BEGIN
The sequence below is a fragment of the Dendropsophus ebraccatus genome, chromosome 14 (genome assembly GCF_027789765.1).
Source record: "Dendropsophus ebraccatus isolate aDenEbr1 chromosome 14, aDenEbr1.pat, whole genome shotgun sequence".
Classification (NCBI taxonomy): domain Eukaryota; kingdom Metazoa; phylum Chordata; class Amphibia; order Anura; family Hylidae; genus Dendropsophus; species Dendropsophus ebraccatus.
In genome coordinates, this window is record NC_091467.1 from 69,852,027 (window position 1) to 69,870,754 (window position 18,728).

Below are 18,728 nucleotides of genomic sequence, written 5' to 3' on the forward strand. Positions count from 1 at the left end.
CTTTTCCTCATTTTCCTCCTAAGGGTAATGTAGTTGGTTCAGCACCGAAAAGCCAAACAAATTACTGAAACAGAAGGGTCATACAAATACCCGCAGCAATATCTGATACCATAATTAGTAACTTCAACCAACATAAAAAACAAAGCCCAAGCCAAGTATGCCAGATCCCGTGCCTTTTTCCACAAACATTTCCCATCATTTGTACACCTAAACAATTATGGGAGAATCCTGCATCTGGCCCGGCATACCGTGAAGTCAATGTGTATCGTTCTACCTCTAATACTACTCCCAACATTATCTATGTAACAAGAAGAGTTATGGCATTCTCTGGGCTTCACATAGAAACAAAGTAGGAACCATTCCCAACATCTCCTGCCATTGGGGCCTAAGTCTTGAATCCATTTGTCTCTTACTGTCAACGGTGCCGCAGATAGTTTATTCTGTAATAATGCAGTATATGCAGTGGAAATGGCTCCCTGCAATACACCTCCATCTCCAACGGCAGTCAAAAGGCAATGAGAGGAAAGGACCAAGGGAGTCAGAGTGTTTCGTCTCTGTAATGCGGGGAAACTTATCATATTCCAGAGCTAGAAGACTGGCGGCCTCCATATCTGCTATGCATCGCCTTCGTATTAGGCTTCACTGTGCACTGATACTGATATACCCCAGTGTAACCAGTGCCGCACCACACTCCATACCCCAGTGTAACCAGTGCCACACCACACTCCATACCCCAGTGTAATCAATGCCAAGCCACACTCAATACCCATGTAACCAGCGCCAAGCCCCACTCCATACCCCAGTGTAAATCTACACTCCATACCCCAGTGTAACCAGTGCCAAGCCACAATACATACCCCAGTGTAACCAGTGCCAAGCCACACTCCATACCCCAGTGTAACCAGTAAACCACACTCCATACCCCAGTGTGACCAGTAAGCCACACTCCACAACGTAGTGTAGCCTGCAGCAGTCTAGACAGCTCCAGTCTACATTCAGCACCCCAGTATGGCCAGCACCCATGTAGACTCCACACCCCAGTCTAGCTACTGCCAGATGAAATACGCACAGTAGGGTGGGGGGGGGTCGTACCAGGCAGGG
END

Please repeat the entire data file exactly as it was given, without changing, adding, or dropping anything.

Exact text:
The sequence below is a fragment of the Dendropsophus ebraccatus genome, chromosome 14 (genome assembly GCF_027789765.1).
Source record: "Dendropsophus ebraccatus isolate aDenEbr1 chromosome 14, aDenEbr1.pat, whole genome shotgun sequence".
Classification (NCBI taxonomy): domain Eukaryota; kingdom Metazoa; phylum Chordata; class Amphibia; order Anura; family Hylidae; genus Dendropsophus; species Dendropsophus ebraccatus.
In genome coordinates, this window is record NC_091467.1 from 69,852,027 (window position 1) to 69,870,754 (window position 18,728).

Below are 18,728 nucleotides of genomic sequence, written 5' to 3' on the forward strand. Positions count from 1 at the left end.
CTTTTCCTCATTTTCCTCCTAAGGGTAATGTAGTTGGTTCAGCACCGAAAAGCCAAACAAATTACTGAAACAGAAGGGTCATACAAATACCCGCAGCAATATCTGATACCATAATTAGTAACTTCAACCAACATAAAAAACAAAGCCCAAGCCAAGTATGCCAGATCCCGTGCCTTTTTCCACAAACATTTCCCATCATTTGTACACCTAAACAATTATGGGAGAATCCTGCATCTGGCCCGGCATACCGTGAAGTCAATGTGTATCGTTCTACCTCTAATACTACTCCCAACATTATCTATGTAACAAGAAGAGTTATGGCATTCTCTGGGCTTCACATAGAAACAAAGTAGGAACCATTCCCAACATCTCCTGCCATTGGGGCCTAAGTCTTGAATCCATTTGTCTCTTACTGTCAACGGTGCCGCAGATAGTTTATTCTGTAATAATGCAGTATATGCAGTGGAAATGGCTCCCTGCAATACACCTCCATCTCCAACGGCAGTCAAAAGGCAATGAGAGGAAAGGACCAAGGGAGTCAGAGTGTTTCGTCTCTGTAATGCGGGGAAACTTATCATATTCCAGAGCTAGAAGACTGGCGGCCTCCATATCTGCTATGCATCGCCTTCGTATTAGGCTTCACTGTGCACTGATACTGATATACCCCAGTGTAACCAGTGCCGCACCACACTCCATACCCCAGTGTAACCAGTGCCACACCACACTCCATACCCCAGTGTAATCAATGCCAAGCCACACTCAATACCCATGTAACCAGCGCCAAGCCCCACTCCATACCCCAGTGTAAATCTACACTCCATACCCCAGTGTAACCAGTGCCAAGCCACAATACATACCCCAGTGTAACCAGTGCCAAGCCACACTCCATACCCCAGTGTAACCAGTAAACCACACTCCATACCCCAGTGTGACCAGTAAGCCACACTCCACAACGTAGTGTAGCCTGCAGCAGTCTAGACAGCTCCAGTCTACATTCAGCACCCCAGTATGGCCAGCACCCATGTAGACTCCACACCCCAGTCTAGCTACTGCCAGATGAAATACGCACAGTAGGGTGGGGGGGGGTCGTACCAGGCAGGG